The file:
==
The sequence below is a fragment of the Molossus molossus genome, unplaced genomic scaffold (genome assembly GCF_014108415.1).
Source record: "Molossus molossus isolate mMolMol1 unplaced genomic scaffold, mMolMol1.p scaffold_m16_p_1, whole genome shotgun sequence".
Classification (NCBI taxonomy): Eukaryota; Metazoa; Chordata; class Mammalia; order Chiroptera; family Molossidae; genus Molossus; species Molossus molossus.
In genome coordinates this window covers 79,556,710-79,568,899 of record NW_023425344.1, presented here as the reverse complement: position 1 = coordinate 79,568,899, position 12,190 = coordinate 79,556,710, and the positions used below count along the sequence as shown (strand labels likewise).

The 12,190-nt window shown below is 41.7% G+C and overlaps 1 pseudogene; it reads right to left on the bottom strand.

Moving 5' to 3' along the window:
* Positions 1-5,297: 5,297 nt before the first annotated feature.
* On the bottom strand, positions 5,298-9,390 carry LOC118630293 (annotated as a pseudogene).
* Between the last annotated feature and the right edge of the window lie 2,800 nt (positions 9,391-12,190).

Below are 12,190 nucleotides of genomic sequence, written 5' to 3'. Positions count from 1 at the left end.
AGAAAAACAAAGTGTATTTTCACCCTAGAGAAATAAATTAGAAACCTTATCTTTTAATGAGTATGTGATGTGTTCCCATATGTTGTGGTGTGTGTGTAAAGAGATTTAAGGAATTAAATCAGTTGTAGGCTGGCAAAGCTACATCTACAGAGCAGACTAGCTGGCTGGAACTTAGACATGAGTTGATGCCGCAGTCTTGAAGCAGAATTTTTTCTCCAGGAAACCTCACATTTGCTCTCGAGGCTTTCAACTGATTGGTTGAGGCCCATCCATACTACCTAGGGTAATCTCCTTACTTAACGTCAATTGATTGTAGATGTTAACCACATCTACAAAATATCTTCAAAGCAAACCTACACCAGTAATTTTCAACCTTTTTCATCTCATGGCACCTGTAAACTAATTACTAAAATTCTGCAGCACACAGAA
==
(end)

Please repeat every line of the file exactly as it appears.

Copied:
The sequence below is a fragment of the Molossus molossus genome, unplaced genomic scaffold (genome assembly GCF_014108415.1).
Source record: "Molossus molossus isolate mMolMol1 unplaced genomic scaffold, mMolMol1.p scaffold_m16_p_1, whole genome shotgun sequence".
Classification (NCBI taxonomy): Eukaryota; Metazoa; Chordata; class Mammalia; order Chiroptera; family Molossidae; genus Molossus; species Molossus molossus.
In genome coordinates this window covers 79,556,710-79,568,899 of record NW_023425344.1, presented here as the reverse complement: position 1 = coordinate 79,568,899, position 12,190 = coordinate 79,556,710, and the positions used below count along the sequence as shown (strand labels likewise).

The 12,190-nt window shown below is 41.7% G+C and overlaps 1 pseudogene; it reads right to left on the bottom strand.

Moving 5' to 3' along the window:
* Positions 1-5,297: 5,297 nt before the first annotated feature.
* On the bottom strand, positions 5,298-9,390 carry LOC118630293 (annotated as a pseudogene).
* Between the last annotated feature and the right edge of the window lie 2,800 nt (positions 9,391-12,190).

Below are 12,190 nucleotides of genomic sequence, written 5' to 3'. Positions count from 1 at the left end.
AGAAAAACAAAGTGTATTTTCACCCTAGAGAAATAAATTAGAAACCTTATCTTTTAATGAGTATGTGATGTGTTCCCATATGTTGTGGTGTGTGTGTAAAGAGATTTAAGGAATTAAATCAGTTGTAGGCTGGCAAAGCTACATCTACAGAGCAGACTAGCTGGCTGGAACTTAGACATGAGTTGATGCCGCAGTCTTGAAGCAGAATTTTTTCTCCAGGAAACCTCACATTTGCTCTCGAGGCTTTCAACTGATTGGTTGAGGCCCATCCATACTACCTAGGGTAATCTCCTTACTTAACGTCAATTGATTGTAGATGTTAACCACATCTACAAAATATCTTCAAAGCAAACCTACACCAGTAATTTTCAACCTTTTTCATCTCATGGCACCTGTAAACTAATTACTAAAATTCTGCAGCACACAGAA